14 months at "The Rock" while his wife lived in Camden. "Our station
was immaculate. We used bowling alley wax on the hardwood floors and
never wore our shoes inside," remembered Brackett. Brackett and his
three crew mates rebuilt the old tramway, used to bring supplies up to
the light station. They also did a great deal of maintenance on the
Winters were rough; one storm during Brackett's tenure brought 84 mph
winds and waves right over the lighthouse tower. The fog signal had an
unexpected effect on Brackett. When he returned to shore, his wife
wondered why he was speaking for 20 seconds at a time, then pausing. It
was because he had unconsciously adjusted to the fog signal's deafening
blast each 20 seconds.
U.S. Coast Guard photo
In 1983, the south light was automated and the Fresnel lens
was replaced by a plastic lens. The Coast Guard keepers, who sometimes
called Matinicus Rock "Alcatraz," were removed. A heliport had been
installed on the Rock to move keepers on and off.
The remaining flashing white light is still an active aid to
navigation. Under the Maine Lights Program, the lighthouse became the
property of the U.S. Fish and Wildlife Service in 1998. The National
Audubon Society researches and protects the island's seabird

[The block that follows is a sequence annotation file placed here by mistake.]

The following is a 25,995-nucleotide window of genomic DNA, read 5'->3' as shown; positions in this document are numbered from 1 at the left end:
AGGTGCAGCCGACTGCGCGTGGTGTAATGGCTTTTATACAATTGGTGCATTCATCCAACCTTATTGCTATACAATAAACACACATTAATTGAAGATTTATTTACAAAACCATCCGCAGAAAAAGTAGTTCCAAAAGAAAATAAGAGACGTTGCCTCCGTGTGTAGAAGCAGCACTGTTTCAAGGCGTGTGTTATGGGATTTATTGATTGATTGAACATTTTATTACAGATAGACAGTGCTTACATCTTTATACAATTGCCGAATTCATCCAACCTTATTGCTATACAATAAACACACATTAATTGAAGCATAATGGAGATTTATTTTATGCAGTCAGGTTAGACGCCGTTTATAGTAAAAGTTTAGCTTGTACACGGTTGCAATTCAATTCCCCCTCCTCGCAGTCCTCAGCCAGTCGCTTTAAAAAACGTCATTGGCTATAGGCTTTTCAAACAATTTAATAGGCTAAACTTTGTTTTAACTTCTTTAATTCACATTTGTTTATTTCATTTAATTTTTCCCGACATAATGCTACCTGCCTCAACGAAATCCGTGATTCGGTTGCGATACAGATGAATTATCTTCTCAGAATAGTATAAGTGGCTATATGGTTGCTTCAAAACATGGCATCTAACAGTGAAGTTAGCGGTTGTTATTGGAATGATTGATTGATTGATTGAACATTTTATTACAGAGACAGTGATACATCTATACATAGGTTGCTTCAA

population. The Rock is home to a nesting colony of puffins, as well as
terns and other seabirds.
list is a work in progress. If you have any information on the keepers
of this lighthouse, I'd love to hear from you. You can email me at firstname.lastname@example.org.
Anyone copying this list onto another web site does so at their own
risk, as the list is always subject to updates and corrections.)
A. Shaw (1827-1831, died in service); Phineas Spear (1831-1834, died in
service); Abner Knowles (c. 1836); Thomas McKellar (c. 1838); Samuel
Abbott (1839-184?); William Young (184?-1853); Samuel Burgess
(1853-1861); Benjamin Burgess (assistant, 1856-1861); John H. Grant
(principal keeper 1861-1867 and 1871-1890; assistant 1867-1871),
Christopher Chase (1867-1871); William G. Grant, first assistant
keeper, then keeper (1875-1900); Isaac Grant (first assistant keeper,
1861-1875); Abbie Burgess Grant (second assistant keeper, 1861-1875);